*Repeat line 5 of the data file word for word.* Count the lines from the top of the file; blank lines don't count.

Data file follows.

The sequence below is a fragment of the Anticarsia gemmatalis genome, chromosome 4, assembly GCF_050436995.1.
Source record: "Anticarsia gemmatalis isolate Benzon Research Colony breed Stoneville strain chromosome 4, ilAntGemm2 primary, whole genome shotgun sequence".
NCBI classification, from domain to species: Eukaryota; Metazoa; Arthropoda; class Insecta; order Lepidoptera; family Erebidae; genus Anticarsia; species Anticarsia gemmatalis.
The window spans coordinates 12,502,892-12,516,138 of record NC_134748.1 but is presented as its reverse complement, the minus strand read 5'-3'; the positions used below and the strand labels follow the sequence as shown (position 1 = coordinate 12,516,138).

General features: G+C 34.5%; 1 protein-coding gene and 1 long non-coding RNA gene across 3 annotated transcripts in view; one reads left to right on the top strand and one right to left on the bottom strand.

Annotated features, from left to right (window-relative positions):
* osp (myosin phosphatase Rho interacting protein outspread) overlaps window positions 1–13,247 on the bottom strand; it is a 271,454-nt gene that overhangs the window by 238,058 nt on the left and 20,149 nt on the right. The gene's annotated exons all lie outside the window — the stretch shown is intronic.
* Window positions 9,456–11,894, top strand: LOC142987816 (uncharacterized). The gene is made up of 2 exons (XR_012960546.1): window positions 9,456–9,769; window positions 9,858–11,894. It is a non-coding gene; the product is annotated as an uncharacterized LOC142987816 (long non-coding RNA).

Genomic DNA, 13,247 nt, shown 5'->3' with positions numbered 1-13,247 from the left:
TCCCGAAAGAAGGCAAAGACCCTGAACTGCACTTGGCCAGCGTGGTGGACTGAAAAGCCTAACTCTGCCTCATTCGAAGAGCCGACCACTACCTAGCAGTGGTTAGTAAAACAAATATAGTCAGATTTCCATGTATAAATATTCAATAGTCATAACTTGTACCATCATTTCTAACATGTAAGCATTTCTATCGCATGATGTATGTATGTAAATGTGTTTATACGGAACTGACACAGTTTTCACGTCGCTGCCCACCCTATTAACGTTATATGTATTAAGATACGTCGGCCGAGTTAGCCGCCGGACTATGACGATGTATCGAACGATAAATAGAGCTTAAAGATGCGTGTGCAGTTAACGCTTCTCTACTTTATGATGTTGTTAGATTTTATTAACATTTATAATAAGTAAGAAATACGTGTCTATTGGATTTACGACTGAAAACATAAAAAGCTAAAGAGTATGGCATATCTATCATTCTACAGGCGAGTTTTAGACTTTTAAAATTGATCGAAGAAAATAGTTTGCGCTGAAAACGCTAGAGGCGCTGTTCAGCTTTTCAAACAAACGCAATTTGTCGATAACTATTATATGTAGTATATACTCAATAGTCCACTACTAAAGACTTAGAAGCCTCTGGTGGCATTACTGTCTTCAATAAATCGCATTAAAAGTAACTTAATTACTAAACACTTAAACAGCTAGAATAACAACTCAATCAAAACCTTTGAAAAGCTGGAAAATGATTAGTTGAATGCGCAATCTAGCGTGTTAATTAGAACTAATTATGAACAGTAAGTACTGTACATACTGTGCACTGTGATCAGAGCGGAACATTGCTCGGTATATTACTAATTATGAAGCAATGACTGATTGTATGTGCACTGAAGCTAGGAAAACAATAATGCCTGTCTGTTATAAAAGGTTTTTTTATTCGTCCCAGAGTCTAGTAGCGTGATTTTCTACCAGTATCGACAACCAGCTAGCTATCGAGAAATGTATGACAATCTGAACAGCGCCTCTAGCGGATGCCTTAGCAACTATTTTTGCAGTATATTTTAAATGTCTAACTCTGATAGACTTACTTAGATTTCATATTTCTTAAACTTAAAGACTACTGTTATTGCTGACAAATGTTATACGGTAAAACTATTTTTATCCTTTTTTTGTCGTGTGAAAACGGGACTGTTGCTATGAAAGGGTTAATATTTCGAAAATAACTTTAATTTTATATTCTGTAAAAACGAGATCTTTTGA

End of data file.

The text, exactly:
General features: G+C 34.5%; 1 protein-coding gene and 1 long non-coding RNA gene across 3 annotated transcripts in view; one reads left to right on the top strand and one right to left on the bottom strand.